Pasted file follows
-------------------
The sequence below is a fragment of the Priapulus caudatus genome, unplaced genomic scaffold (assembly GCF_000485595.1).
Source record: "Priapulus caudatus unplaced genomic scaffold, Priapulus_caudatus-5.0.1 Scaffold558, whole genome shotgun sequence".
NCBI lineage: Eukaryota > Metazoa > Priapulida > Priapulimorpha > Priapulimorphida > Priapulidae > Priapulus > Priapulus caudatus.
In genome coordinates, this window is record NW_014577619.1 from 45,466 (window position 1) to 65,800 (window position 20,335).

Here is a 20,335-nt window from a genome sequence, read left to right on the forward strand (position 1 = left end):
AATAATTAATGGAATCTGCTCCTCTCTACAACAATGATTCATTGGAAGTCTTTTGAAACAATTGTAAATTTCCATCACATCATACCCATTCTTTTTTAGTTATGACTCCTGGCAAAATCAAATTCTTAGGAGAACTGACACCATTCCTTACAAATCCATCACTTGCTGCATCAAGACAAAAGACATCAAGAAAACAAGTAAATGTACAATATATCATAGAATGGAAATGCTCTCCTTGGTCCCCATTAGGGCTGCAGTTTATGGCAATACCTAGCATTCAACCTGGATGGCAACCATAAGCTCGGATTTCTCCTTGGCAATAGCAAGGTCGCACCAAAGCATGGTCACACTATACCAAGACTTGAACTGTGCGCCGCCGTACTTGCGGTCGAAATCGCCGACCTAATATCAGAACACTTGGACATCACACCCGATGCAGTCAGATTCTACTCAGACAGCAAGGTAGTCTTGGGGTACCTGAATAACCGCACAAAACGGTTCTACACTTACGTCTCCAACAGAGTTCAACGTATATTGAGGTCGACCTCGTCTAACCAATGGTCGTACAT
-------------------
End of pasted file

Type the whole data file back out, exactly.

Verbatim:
The sequence below is a fragment of the Priapulus caudatus genome, unplaced genomic scaffold (assembly GCF_000485595.1).
Source record: "Priapulus caudatus unplaced genomic scaffold, Priapulus_caudatus-5.0.1 Scaffold558, whole genome shotgun sequence".
NCBI lineage: Eukaryota > Metazoa > Priapulida > Priapulimorpha > Priapulimorphida > Priapulidae > Priapulus > Priapulus caudatus.
In genome coordinates, this window is record NW_014577619.1 from 45,466 (window position 1) to 65,800 (window position 20,335).

Here is a 20,335-nt window from a genome sequence, read left to right on the forward strand (position 1 = left end):
AATAATTAATGGAATCTGCTCCTCTCTACAACAATGATTCATTGGAAGTCTTTTGAAACAATTGTAAATTTCCATCACATCATACCCATTCTTTTTTAGTTATGACTCCTGGCAAAATCAAATTCTTAGGAGAACTGACACCATTCCTTACAAATCCATCACTTGCTGCATCAAGACAAAAGACATCAAGAAAACAAGTAAATGTACAATATATCATAGAATGGAAATGCTCTCCTTGGTCCCCATTAGGGCTGCAGTTTATGGCAATACCTAGCATTCAACCTGGATGGCAACCATAAGCTCGGATTTCTCCTTGGCAATAGCAAGGTCGCACCAAAGCATGGTCACACTATACCAAGACTTGAACTGTGCGCCGCCGTACTTGCGGTCGAAATCGCCGACCTAATATCAGAACACTTGGACATCACACCCGATGCAGTCAGATTCTACTCAGACAGCAAGGTAGTCTTGGGGTACCTGAATAACCGCACAAAACGGTTCTACACTTACGTCTCCAACAGAGTTCAACGTATATTGAGGTCGACCTCGTCTAACCAATGGTCGTACAT